The American education system serves as a fragmented puzzle of states that can fund high-quality education, and states that are forced to move funds to more important places letting the learning gap in school districts grow. Without a system that equitably supports students, we fail to prepare them for the real world. Recent data and research demonstrate the importance of expanding public education funding and addressing the inequities in the current system. According to a report by the Center on Budget and Policy Priorities, "Over the past decade, state funding for public K-12 schools has decreased in 29 states, with the average state providing 16% less funding per student in the fiscal year 2015 than in 2008." This reduction in funding has resulted in teacher layoffs, larger class sizes, and reduced educational resources for students, particularly those in disadvantaged communities. The consequences of inadequate funding are especially pronounced for students from low-income backgrounds.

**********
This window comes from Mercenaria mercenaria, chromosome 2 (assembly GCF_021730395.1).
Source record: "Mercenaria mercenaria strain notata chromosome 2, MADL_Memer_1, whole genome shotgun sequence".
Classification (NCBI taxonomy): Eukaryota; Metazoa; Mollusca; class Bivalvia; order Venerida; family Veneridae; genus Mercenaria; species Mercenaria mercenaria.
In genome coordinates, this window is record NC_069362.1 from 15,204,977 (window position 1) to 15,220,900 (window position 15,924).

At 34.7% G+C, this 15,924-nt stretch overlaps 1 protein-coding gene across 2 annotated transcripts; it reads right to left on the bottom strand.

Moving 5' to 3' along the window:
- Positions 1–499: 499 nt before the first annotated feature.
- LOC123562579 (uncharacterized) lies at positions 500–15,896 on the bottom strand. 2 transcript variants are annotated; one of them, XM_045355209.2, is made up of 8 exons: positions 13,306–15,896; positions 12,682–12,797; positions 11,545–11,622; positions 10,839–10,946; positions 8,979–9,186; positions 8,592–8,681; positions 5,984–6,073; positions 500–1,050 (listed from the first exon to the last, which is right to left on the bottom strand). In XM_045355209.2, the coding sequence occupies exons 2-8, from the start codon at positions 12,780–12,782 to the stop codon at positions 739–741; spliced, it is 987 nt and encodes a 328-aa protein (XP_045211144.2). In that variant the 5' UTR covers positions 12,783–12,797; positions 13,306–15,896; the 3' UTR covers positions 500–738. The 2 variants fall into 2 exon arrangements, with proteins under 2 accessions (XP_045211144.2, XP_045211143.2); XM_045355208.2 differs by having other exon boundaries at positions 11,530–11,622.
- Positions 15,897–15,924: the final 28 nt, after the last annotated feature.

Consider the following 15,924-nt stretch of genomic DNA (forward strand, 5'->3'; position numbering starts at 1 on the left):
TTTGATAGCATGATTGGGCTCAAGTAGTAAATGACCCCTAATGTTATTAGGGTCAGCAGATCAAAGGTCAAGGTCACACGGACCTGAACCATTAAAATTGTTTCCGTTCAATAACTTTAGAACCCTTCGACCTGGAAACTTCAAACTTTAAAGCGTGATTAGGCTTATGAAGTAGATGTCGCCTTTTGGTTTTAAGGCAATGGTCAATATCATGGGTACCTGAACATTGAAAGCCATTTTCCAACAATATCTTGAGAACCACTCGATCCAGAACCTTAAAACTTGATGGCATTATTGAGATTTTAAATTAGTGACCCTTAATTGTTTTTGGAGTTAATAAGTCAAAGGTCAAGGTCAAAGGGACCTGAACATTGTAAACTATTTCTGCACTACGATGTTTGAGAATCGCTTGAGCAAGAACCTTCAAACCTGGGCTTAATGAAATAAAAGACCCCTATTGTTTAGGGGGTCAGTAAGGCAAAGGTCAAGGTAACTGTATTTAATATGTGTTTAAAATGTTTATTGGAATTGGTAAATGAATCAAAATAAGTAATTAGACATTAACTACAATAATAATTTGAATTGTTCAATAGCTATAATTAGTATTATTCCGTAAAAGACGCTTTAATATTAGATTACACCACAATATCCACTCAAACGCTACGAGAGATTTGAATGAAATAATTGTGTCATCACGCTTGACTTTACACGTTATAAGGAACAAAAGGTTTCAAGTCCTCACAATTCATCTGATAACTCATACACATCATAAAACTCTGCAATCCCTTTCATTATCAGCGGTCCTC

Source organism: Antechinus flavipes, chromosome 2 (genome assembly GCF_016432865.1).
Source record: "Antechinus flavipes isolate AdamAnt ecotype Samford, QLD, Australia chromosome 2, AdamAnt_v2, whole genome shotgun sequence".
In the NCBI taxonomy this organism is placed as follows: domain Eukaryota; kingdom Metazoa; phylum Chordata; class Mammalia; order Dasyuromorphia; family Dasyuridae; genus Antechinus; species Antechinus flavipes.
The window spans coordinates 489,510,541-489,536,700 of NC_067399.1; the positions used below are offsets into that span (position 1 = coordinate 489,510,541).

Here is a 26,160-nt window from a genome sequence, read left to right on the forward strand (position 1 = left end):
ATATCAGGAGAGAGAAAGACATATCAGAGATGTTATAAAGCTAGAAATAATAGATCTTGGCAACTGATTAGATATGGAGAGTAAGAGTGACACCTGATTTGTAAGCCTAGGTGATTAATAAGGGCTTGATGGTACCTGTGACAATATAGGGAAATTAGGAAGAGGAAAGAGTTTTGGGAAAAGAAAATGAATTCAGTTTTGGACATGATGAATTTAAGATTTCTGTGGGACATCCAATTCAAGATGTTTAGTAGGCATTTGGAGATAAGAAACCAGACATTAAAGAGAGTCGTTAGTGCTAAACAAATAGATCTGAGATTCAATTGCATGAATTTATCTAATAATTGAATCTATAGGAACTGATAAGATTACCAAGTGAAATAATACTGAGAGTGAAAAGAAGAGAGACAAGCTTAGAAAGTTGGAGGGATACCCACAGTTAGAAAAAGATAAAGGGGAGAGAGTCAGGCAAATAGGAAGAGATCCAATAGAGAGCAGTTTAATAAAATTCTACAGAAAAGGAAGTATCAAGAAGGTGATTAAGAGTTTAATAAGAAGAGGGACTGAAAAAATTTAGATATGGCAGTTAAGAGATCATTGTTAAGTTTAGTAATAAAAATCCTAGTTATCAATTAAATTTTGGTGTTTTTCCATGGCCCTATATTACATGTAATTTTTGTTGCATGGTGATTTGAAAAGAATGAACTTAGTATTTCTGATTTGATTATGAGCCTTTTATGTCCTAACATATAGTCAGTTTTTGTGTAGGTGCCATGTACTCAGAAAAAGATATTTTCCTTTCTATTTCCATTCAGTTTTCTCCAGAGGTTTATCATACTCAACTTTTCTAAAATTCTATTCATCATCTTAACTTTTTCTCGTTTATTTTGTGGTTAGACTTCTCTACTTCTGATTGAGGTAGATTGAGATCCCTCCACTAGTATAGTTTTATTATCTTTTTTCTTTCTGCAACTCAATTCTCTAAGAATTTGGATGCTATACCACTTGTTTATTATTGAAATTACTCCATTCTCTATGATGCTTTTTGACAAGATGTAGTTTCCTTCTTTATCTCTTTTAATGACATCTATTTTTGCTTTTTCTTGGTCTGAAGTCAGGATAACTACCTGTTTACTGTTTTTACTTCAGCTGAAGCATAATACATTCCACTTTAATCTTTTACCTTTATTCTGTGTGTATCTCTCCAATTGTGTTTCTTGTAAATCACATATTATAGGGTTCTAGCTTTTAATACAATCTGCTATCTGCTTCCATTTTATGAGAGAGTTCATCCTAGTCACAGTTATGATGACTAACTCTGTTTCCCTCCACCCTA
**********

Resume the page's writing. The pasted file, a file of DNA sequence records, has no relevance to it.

The data in Figure 1 presents the information that with our current system, education funding in the US is mainly given by the state. With state income varying drastically, it is difficult to provide school districts and students with an equitable education. The Learning Policy Institute notes that "Schools serving high concentrations of low-income students and students of color have less experienced and less qualified teachers, larger class sizes, fewer advanced courses, less access to high-quality curriculum, and less access to the technology and instructional resources needed for learning." This perpetuates educational inequalities and undermines the potential for equity in education, providing the best possible, high-quality education to every student regardless of their social situation.

Figure 2. Bar graph displaying inequities in funding in public education.